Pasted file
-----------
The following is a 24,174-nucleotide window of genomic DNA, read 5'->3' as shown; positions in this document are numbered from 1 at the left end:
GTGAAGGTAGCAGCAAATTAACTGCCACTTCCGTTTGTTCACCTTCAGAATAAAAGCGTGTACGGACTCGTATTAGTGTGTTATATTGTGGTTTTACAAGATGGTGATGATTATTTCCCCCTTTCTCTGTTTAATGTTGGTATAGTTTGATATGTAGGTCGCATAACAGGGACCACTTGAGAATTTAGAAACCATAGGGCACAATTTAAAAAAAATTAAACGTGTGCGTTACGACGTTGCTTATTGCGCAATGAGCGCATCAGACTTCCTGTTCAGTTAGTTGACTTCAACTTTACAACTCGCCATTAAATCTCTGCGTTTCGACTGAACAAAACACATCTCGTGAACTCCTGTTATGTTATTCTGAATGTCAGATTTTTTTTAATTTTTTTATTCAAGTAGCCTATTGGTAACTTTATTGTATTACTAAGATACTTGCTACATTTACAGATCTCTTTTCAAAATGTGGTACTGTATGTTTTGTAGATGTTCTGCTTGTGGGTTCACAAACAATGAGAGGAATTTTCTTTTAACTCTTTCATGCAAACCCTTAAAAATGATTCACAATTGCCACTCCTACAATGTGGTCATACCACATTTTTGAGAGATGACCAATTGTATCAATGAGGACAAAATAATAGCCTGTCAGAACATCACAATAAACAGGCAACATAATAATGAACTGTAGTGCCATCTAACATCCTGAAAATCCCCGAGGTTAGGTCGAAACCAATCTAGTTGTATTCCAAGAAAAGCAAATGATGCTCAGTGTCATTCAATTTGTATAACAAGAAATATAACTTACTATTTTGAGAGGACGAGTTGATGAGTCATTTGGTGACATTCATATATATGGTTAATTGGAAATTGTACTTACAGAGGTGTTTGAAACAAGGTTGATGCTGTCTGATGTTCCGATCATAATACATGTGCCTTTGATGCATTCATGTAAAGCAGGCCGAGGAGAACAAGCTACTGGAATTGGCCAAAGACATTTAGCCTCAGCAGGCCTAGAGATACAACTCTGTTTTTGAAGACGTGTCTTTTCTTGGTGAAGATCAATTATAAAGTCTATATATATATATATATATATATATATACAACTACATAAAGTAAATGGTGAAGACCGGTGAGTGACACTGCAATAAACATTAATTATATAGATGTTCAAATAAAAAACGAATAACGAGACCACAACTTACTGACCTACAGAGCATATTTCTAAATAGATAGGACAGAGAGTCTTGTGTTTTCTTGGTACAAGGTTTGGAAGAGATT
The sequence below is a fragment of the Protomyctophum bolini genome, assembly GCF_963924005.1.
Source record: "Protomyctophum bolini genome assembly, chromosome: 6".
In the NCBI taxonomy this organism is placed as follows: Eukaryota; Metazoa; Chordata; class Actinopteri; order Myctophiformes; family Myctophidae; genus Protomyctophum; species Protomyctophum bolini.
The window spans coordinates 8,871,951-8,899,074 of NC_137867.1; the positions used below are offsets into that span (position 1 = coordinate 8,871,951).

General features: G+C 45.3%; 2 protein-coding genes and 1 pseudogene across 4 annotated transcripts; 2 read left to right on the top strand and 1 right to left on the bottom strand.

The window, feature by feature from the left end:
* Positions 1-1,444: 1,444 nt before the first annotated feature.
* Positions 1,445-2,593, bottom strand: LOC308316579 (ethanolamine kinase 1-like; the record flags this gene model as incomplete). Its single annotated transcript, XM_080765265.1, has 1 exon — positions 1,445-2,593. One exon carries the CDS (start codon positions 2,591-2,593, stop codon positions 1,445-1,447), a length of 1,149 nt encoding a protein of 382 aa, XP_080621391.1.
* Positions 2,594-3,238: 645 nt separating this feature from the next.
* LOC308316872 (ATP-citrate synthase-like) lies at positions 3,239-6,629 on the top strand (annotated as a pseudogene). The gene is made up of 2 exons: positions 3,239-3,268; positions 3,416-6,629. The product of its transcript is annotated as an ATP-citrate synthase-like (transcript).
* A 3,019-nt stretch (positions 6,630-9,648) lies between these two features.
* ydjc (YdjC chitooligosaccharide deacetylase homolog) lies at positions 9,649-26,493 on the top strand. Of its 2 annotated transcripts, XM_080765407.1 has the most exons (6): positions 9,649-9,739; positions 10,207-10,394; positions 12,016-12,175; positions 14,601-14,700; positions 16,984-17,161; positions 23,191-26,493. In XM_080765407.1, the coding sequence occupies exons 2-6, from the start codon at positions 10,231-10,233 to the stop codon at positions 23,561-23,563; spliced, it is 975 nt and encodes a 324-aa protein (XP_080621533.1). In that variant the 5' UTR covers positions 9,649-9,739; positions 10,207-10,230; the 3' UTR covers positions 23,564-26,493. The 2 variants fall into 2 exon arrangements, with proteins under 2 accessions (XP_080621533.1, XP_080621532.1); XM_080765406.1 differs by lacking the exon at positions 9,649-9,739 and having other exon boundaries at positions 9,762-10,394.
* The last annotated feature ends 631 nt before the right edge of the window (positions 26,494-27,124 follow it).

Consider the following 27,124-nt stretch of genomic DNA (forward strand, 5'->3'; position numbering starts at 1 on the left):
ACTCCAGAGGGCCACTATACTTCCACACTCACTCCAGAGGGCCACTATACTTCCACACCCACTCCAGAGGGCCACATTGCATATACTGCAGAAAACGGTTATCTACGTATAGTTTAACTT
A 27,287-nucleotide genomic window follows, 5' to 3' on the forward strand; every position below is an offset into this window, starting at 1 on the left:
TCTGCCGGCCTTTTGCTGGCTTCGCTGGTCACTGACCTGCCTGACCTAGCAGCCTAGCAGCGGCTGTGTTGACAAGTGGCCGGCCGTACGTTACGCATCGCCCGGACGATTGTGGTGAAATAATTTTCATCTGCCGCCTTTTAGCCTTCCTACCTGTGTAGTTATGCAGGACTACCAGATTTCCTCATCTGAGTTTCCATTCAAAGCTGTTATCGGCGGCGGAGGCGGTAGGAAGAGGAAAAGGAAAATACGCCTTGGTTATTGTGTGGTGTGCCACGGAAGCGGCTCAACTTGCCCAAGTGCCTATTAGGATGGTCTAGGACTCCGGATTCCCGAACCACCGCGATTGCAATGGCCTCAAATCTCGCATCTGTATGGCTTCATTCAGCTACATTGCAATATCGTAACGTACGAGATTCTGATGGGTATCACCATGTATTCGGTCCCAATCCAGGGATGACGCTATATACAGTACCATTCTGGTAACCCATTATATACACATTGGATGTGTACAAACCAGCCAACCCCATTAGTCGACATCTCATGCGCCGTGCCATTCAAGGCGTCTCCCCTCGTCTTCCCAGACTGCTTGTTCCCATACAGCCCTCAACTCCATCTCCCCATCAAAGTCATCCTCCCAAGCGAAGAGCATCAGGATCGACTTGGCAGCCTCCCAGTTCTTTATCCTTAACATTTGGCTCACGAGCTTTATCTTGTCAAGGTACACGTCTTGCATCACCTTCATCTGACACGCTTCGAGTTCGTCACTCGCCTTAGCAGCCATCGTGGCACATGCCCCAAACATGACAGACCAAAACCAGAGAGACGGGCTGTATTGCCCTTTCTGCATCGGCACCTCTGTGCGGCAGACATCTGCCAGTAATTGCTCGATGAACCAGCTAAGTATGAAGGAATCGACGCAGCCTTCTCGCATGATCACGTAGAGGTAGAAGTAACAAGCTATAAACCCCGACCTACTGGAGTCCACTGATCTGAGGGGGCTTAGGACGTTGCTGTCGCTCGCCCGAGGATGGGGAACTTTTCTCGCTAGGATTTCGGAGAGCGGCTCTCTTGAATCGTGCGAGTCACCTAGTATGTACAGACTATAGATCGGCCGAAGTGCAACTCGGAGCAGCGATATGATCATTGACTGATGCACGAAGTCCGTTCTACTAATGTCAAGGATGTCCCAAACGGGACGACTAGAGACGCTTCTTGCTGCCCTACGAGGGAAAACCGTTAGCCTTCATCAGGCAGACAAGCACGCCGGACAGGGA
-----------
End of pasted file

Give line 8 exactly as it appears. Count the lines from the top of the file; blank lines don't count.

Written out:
The window, feature by feature from the left end: